So now you have containers that can be identified, styles that can be applied to them, and scripts that can determine their behavior all in separate places. The ID's and classes of your containers help your styles and scripts know what to apply themselves to. There is a minimum of code that exists in your HTML that helps bind these things together, and in those pages that really, really are one-offs, you have inline styles and inline javascript (this should REALLY be the exception though).

But the server blah blah blah . . . .

This is where the example that Jeff shows really breaks down. I'm not going to post it up here, but go look at his post and check out the example code. You'll see something really stupidly obvious: YOU'RE DOING LOGIC IN THE DAMN MARKUP!!!! You're concatenating links, you're looping through stuff, you're doing all kinds of crap. Hell, as long as you're at it, why don't you query the database there too just so all your crap is at least in one file?

There is a simple solution to this problem: You already have containers defined by your html. Use them. Expose them to the server side code and let that code render stuff inside them. For example, in ASP .Net one of my favorite tricks is to have a table on my page and actually use the <asp:table> object so that my codebehind can expose it to my controller (You're using MVC, right?) and my controller can populate it with data. Wait, controllers shouldn't populate data, so wtf am I doing? Am I breaking my own rules? No, I don't directly populate tables from the controller; typically I use an intermediary object to do that for me (more about this in a future post, I promise). This way, the controller is able to provide the model to the view via some other object that is responsible for doing complex formatting. I can reuse my formatting objects where appropriate. I can also change the formatting without changing the model or the view itself. I can change the view even if I want to without caring how the formatting is created (as long as the contract between the view and my formatting object is fulfilled, i.e. if the view is expecting a table then the formatter had best be rendering one).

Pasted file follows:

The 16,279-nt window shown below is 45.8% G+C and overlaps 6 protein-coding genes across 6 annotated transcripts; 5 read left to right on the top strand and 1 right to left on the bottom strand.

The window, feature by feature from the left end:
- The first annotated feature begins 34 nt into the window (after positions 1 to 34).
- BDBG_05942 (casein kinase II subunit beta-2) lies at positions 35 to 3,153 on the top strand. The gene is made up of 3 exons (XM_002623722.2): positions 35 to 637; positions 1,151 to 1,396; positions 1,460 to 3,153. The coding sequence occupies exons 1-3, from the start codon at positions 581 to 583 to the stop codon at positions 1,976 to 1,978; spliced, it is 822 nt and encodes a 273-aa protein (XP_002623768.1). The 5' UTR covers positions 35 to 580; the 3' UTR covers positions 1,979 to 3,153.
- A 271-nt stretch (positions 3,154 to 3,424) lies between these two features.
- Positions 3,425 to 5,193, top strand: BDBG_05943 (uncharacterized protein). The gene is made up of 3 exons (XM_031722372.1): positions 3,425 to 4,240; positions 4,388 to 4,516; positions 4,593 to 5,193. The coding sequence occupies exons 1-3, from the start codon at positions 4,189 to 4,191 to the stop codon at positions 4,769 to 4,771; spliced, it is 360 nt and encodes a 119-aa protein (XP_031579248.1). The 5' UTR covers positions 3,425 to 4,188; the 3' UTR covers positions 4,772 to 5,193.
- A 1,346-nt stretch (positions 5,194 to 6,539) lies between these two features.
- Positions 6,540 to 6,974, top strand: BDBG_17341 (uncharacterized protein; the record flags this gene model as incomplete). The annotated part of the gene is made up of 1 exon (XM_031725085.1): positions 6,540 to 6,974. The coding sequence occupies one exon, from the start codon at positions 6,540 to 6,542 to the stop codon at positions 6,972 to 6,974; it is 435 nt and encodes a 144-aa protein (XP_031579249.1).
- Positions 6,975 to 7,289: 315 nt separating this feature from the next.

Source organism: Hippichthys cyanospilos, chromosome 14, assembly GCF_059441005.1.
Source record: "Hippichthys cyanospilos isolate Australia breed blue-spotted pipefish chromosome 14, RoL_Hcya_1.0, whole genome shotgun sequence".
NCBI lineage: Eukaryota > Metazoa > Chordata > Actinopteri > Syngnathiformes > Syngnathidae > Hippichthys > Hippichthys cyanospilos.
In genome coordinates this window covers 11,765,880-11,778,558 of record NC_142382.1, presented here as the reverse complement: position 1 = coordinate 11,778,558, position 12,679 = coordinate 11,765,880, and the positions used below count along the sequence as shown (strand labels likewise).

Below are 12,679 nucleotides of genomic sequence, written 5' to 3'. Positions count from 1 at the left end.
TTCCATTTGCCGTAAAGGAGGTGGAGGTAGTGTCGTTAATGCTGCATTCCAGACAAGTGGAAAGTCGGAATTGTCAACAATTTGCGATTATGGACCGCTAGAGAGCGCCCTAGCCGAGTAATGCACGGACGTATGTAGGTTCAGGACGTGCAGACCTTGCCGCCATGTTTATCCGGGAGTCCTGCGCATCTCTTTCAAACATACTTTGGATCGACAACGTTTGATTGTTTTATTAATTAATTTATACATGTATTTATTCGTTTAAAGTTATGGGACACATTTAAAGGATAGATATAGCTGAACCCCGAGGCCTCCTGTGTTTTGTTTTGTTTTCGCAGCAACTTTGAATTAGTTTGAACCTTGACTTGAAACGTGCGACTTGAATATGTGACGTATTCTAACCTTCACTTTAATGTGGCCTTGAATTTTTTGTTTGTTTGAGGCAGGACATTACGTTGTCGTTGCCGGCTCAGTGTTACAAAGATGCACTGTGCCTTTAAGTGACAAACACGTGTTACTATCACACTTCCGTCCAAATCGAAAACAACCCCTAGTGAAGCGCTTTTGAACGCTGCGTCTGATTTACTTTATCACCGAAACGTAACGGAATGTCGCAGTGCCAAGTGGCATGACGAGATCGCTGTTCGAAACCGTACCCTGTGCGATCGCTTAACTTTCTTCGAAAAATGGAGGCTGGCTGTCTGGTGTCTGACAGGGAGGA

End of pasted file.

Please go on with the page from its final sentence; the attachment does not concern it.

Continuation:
Here you go, Jeff-

A nice, happy, clean solution looks something like this:

1. The HTML provides containers for content and possibly some content as well.
2. The CSS provides style information and formatting for the containers.
3. Javascript manipulates the containers client-side to create a client-side view when neccessary
4. The server side code populates the HTML containers with content.
5. The server side uses helper objects to populate content that requires more complex rendering (tables with grouping levels I think are a good example here).

The only thing you need in order to pull this off is to know all of these different technologies. This isn't that hard, and as a web developer you really should know all of this stuff anyway. I think Microsoft started a horrible trend with Asp .Net that allowed application developers to write web apps without knowing anything about web technologies. This attitude has brought us the viewstate, page events, chatty controls, and a bunch of other crap that makes your html look like tag soup. Rails and MVC haven't helped this problem at all.


NotMyself said...

Wow... I'll take misdirected hostility for a thousand, Alex!

Jeff Tucker said...

misdirected hostility would make a good band name.

Seriously though, I'm not directing this at Jeff Atwood (although I think I make the argument that he should have thought of this solution) but instead at everyone who uses frameworks as a crutch because they don't know HTML. I realize that this is a huge group of people.